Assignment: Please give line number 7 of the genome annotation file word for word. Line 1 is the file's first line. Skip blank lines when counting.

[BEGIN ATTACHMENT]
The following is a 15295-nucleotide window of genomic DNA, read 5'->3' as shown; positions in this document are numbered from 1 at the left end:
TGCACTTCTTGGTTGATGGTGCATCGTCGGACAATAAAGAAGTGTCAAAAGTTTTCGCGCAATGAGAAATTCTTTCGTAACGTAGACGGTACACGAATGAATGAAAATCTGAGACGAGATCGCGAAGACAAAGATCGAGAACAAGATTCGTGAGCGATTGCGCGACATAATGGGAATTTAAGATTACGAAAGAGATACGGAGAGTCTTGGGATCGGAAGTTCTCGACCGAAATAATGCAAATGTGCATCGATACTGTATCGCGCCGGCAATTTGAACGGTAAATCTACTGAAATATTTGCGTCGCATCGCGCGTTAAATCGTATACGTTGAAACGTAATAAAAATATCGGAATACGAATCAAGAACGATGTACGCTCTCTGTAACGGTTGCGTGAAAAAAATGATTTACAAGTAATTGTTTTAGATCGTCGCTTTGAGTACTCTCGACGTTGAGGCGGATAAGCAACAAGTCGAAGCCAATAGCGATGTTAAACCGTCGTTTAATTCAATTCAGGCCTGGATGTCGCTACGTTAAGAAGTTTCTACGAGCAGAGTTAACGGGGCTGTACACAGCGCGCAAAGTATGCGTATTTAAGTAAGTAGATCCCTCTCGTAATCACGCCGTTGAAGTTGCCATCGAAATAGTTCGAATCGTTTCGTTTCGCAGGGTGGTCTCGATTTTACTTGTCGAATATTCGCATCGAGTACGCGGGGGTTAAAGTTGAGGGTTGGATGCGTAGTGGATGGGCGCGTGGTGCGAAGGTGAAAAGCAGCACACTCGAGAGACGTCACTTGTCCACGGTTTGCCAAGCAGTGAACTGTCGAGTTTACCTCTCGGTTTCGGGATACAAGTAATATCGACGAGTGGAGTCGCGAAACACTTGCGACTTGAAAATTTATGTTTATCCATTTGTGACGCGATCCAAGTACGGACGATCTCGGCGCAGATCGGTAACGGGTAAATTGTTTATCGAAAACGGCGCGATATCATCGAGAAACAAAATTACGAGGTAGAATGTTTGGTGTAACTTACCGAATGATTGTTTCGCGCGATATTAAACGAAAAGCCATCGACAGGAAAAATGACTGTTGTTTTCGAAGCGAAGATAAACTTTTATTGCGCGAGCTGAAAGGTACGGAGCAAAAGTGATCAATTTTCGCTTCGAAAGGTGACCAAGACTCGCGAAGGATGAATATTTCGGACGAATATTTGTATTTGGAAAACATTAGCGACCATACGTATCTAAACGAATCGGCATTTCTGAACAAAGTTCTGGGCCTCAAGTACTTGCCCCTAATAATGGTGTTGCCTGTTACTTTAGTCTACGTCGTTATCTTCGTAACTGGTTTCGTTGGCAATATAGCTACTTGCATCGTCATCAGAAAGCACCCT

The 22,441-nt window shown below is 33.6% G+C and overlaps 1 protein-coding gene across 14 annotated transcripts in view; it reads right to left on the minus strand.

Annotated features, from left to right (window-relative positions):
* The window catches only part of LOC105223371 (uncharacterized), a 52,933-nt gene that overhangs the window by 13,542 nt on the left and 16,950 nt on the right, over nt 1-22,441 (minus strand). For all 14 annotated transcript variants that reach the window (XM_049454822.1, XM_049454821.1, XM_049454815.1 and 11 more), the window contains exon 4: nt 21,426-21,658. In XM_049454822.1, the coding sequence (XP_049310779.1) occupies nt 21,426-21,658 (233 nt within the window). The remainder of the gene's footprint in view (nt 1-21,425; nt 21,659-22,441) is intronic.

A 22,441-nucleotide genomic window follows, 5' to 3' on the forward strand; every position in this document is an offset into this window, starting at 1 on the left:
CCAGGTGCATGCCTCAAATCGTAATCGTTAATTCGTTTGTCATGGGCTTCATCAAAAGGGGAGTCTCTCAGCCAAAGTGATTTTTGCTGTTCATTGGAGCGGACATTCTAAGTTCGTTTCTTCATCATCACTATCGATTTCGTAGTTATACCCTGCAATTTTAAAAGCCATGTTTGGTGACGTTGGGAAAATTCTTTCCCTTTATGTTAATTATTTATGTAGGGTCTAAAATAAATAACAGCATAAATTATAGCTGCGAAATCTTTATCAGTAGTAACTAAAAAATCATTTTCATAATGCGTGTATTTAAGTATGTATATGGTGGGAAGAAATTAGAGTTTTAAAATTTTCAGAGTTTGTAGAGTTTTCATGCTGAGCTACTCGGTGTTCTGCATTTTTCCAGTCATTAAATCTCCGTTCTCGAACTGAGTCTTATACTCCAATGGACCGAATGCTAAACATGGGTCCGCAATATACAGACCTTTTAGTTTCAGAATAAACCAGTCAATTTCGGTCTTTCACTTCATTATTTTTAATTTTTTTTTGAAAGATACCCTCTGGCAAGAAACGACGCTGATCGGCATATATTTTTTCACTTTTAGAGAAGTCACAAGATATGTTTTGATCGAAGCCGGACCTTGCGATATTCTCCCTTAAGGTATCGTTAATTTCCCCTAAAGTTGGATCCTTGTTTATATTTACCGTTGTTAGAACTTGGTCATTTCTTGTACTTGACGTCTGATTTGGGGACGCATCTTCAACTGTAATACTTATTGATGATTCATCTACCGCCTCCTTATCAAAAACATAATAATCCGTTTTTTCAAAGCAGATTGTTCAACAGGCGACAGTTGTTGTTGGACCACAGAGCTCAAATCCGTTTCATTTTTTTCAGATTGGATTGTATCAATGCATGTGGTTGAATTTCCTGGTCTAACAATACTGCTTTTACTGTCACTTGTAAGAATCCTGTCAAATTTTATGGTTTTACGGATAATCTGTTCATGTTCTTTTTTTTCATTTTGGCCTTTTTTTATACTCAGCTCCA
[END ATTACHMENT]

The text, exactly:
CCAGGTGCATGCCTCAAATCGTAATCGTTAATTCGTTTGTCATGGGCTTCATCAAAAGGGGAGTCTCTCAGCCAAAGTGATTTTTGCTGTTCATTGGAGCGGACATTCTAAGTTCGTTTCTTCATCATCACTATCGATTTCGTAGTTATACCCTGCAATTTTAAAAGCCATGTTTGGTGACGTTGGGAAAATTCTTTCCCTTTATGTTAATTATTTATGTAGGGTCTAAAATAAATAACAGCATAAATTATAGCTGCGAAATCTTTATCAGTAGTAACTAAAAAATCATTTTCATAATGCGTGTATTTAAGTATGTATATGGTGGGAAGAAATTAGAGTTTTAAAATTTTCAGAGTTTGTAGAGTTTTCATGCTGAGCTACTCGGTGTTCTGCATTTTTCCAGTCATTAAATCTCCGTTCTCGAACTGAGTCTTATACTCCAATGGACCGAATGCTAAACATGGGTCCGCAATATACAGACCTTTTAGTTTCAGAATAAACCAGTCAATTTCGGTCTTTCACTTCATTATTTTTAATTTTTTTTTGAAAGATACCCTCTGGCAAGAAACGACGCTGATCGGCATATATTTTTTCACTTTTAGAGAAGTCACAAGATATGTTTTGATCGAAGCCGGACCTTGCGATATTCTCCCTTAAGGTATCGTTAATTTCCCCTAAAGTTGGATCCTTGTTTATATTTACCGTTGTTAGAACTTGGTCATTTCTTGTACTTGACGTCTGATTTGGGGACGCATCTTCAACTGTAATACTTATTGATGATTCATCTACCGCCTCCTTATCAAAAACATAATAATCCGTTTTTTCAAAGCAGATTGTTCAACAGGCGACAGTTGTTGTTGGACCACAGAGCTCAAATCCGTTTCATTTTTTTCAGATTGGATTGTATCAATGCATGTGGTTGAATTTCCTGGTCTAACAATACTGCTTTTACTGTCACTTGTAAGAATCCTGTCAAATTTTATGGTTTTACGGATAATCTGTTCATGTTCTTTTTTTTCATTTTGGCCTTTTTTTATACTCAGCTCCA